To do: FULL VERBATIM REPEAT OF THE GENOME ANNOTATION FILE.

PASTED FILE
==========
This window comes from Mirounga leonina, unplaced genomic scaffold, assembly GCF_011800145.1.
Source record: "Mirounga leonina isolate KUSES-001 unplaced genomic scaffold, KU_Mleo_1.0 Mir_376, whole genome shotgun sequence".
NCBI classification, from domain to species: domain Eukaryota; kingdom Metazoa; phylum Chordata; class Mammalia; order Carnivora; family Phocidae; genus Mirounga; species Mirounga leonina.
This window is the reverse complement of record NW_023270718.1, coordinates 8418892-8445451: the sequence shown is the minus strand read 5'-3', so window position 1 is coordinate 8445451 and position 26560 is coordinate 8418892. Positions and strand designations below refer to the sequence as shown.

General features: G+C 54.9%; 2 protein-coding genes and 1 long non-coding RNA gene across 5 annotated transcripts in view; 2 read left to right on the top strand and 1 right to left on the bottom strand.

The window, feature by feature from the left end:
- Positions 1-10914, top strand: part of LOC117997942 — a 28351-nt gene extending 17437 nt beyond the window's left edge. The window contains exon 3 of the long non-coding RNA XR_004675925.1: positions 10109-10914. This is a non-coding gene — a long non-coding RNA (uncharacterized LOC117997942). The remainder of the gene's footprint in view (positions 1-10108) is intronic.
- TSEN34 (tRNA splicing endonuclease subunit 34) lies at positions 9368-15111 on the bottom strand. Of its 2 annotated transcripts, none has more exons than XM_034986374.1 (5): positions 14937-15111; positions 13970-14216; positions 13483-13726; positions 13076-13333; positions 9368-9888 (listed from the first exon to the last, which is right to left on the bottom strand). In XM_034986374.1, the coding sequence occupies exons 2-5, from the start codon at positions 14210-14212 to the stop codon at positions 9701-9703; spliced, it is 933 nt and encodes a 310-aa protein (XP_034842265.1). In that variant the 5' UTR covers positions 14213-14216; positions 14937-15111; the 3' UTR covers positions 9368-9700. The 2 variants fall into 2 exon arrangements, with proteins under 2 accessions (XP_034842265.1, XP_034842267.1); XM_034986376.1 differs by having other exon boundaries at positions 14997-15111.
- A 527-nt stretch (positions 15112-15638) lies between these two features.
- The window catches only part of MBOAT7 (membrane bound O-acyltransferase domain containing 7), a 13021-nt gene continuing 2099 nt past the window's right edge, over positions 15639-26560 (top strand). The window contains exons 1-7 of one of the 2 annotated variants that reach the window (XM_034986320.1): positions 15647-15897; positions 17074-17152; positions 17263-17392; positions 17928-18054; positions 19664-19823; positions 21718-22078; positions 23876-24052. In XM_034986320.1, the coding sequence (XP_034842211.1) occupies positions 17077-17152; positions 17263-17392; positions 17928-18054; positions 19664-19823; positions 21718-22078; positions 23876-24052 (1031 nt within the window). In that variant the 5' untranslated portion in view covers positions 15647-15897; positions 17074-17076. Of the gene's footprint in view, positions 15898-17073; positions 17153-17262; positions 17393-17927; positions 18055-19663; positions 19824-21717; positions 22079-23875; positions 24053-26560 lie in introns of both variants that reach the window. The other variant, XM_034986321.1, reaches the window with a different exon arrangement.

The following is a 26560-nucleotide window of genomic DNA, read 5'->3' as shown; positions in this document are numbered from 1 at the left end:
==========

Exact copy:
This window comes from Mirounga leonina, unplaced genomic scaffold, assembly GCF_011800145.1.
Source record: "Mirounga leonina isolate KUSES-001 unplaced genomic scaffold, KU_Mleo_1.0 Mir_376, whole genome shotgun sequence".
NCBI classification, from domain to species: domain Eukaryota; kingdom Metazoa; phylum Chordata; class Mammalia; order Carnivora; family Phocidae; genus Mirounga; species Mirounga leonina.
This window is the reverse complement of record NW_023270718.1, coordinates 8418892-8445451: the sequence shown is the minus strand read 5'-3', so window position 1 is coordinate 8445451 and position 26560 is coordinate 8418892. Positions and strand designations below refer to the sequence as shown.

General features: G+C 54.9%; 2 protein-coding genes and 1 long non-coding RNA gene across 5 annotated transcripts in view; 2 read left to right on the top strand and 1 right to left on the bottom strand.

The window, feature by feature from the left end:
- Positions 1-10914, top strand: part of LOC117997942 — a 28351-nt gene extending 17437 nt beyond the window's left edge. The window contains exon 3 of the long non-coding RNA XR_004675925.1: positions 10109-10914. This is a non-coding gene — a long non-coding RNA (uncharacterized LOC117997942). The remainder of the gene's footprint in view (positions 1-10108) is intronic.
- TSEN34 (tRNA splicing endonuclease subunit 34) lies at positions 9368-15111 on the bottom strand. Of its 2 annotated transcripts, none has more exons than XM_034986374.1 (5): positions 14937-15111; positions 13970-14216; positions 13483-13726; positions 13076-13333; positions 9368-9888 (listed from the first exon to the last, which is right to left on the bottom strand). In XM_034986374.1, the coding sequence occupies exons 2-5, from the start codon at positions 14210-14212 to the stop codon at positions 9701-9703; spliced, it is 933 nt and encodes a 310-aa protein (XP_034842265.1). In that variant the 5' UTR covers positions 14213-14216; positions 14937-15111; the 3' UTR covers positions 9368-9700. The 2 variants fall into 2 exon arrangements, with proteins under 2 accessions (XP_034842265.1, XP_034842267.1); XM_034986376.1 differs by having other exon boundaries at positions 14997-15111.
- A 527-nt stretch (positions 15112-15638) lies between these two features.
- The window catches only part of MBOAT7 (membrane bound O-acyltransferase domain containing 7), a 13021-nt gene continuing 2099 nt past the window's right edge, over positions 15639-26560 (top strand). The window contains exons 1-7 of one of the 2 annotated variants that reach the window (XM_034986320.1): positions 15647-15897; positions 17074-17152; positions 17263-17392; positions 17928-18054; positions 19664-19823; positions 21718-22078; positions 23876-24052. In XM_034986320.1, the coding sequence (XP_034842211.1) occupies positions 17077-17152; positions 17263-17392; positions 17928-18054; positions 19664-19823; positions 21718-22078; positions 23876-24052 (1031 nt within the window). In that variant the 5' untranslated portion in view covers positions 15647-15897; positions 17074-17076. Of the gene's footprint in view, positions 15898-17073; positions 17153-17262; positions 17393-17927; positions 18055-19663; positions 19824-21717; positions 22079-23875; positions 24053-26560 lie in introns of both variants that reach the window. The other variant, XM_034986321.1, reaches the window with a different exon arrangement.

The following is a 26560-nucleotide window of genomic DNA, read 5'->3' as shown; positions in this document are numbered from 1 at the left end: